The term “ to divide” is there made synonymous with that “to lie between.”
Whatever does divide, (or separate) must be contiguous to both the things which are to be divided, (or separated) one from the other.
A line can divide no other territories, (or surfaces,) from each other, but such as are contiguous one to the other. If not contiguous, they are divided, not by a line, hut by the intervening territory (or surface.)
In this instance, the rivers which empty themselves into the River St. Lawrence are divided from the sources of the upper branches of the Penobscot, 1st. by the highlands which divide the first mentioned rivers from the Northern tributary streams of the St. John; 2dly, by the entire basin of the River St. John; 3dly, by the highlands which divide the Southern tributary streams of this river from the upper branches of the Penobscot.
These last mentioned highlands, which are those claimed by Great Britain as the boundary line, divide no other rivers from each other, but those of the Penobscot and of the St. John. They divide the rivers that fall into the Atlantic Ocean from those which empty into the River St. Lawrence, in the same manner precisely, as the Thames divides Surrey from Suffolk, and as the Rhine divides France from Poland. Yet that assertion, if it was so intended, is the only attempt which has been made, in the British Statement, to reconcile the pretension of Great Britain with the terms of the Treaty.
It has been our intention, in this section, to reduce the question to its simplest terms, by shewing that the line claimed by Great Britain, as the bouudary between her dominions and those of the United States, is wholly irreconcilable with the express provisions of the treaty.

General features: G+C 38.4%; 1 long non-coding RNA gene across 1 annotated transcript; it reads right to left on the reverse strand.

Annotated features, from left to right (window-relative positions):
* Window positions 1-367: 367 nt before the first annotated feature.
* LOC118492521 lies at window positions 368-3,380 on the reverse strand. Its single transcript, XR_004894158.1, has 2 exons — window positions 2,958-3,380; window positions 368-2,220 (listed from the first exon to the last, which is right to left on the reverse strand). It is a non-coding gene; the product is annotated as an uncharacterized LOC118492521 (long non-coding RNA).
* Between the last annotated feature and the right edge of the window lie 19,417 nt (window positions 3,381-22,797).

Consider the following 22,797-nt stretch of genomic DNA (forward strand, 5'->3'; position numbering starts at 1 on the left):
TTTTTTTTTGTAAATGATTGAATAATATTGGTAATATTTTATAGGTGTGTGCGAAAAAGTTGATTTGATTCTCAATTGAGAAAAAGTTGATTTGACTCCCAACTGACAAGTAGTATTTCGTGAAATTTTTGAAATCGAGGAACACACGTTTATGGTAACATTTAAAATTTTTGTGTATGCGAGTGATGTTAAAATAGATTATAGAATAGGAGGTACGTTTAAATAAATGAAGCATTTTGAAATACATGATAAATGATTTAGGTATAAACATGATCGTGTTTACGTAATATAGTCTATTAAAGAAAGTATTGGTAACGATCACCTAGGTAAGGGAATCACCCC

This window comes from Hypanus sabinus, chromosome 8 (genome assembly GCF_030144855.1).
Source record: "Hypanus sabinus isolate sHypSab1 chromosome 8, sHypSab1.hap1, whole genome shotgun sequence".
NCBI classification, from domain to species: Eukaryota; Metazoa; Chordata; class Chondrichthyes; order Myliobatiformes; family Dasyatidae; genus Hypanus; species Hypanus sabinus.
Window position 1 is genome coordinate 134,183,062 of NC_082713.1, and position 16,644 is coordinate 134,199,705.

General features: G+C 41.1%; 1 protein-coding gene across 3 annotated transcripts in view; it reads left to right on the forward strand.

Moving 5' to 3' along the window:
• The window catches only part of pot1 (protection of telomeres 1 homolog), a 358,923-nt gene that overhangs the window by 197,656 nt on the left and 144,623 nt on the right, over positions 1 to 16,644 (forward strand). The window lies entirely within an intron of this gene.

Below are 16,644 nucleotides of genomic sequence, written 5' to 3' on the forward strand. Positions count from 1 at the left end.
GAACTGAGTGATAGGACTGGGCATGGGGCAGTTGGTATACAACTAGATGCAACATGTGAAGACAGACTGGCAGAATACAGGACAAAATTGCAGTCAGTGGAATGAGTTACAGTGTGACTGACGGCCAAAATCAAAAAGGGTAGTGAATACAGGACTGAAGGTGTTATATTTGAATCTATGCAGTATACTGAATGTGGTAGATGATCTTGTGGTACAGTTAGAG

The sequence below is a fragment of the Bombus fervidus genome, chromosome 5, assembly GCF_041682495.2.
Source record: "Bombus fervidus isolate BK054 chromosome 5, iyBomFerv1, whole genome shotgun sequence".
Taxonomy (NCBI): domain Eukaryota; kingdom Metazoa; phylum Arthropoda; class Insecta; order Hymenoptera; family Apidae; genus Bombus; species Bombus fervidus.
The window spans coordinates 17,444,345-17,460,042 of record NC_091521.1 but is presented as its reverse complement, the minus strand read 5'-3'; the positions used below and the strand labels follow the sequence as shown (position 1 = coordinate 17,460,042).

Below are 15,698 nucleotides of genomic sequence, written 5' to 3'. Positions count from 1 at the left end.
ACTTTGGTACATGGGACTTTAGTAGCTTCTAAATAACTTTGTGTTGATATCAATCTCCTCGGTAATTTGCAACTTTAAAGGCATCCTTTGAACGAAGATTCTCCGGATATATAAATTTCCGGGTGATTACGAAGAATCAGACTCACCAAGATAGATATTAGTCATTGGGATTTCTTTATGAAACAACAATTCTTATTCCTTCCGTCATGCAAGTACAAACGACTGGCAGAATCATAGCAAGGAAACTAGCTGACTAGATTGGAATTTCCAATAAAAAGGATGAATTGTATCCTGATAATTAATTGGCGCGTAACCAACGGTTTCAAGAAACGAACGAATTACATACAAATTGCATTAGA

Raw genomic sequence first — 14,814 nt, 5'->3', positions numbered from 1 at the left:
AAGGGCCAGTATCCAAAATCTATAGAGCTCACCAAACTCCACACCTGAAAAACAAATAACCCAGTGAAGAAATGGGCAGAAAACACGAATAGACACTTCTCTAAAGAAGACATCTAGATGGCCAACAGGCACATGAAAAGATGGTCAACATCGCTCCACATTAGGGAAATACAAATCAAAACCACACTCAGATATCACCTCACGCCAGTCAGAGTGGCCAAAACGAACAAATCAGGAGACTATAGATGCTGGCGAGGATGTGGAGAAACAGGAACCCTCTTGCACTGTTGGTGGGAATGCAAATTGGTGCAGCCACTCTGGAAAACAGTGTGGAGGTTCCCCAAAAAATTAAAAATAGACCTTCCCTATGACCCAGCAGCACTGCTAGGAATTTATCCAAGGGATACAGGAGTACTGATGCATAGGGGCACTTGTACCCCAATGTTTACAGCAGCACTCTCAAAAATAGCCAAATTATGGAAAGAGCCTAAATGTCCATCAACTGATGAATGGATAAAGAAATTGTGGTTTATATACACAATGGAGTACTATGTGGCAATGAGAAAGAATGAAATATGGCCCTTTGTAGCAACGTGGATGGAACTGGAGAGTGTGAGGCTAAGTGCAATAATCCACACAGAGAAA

It is not deemed necessary to advert again to the impossibility, that Mars' Hill, considering its position in relation to the Western extremity of the Bay des Chaleurs, should be the North-west angle of Nova Scotia. But it is proper to repeat, that the description in the treaty, of highlands dividing certain specified rivers, applies, not only to the boundary between the United States and Great Britain, but also to that portion of the Northern boundary of Nova Scotia, which, extending Eastwardly from the summit of the angle, does, according to the treaty, form the North-west angle of Nova Scotia. It is preposterous to say, that a line described as dividing rivers from each other, may intersect the largest river in the Province, and that the bed of that river may, in any sense of the word, be deemed « highlands.” And a mere inspection of Map A, or of Mitchell's Map, is sufficient to shew that no line can be drawn from Mars' Hill, in an Eastwardly or North-eastwardly direction, which will not, with. in less than ten miles, intersect the River St. John and sink to its level.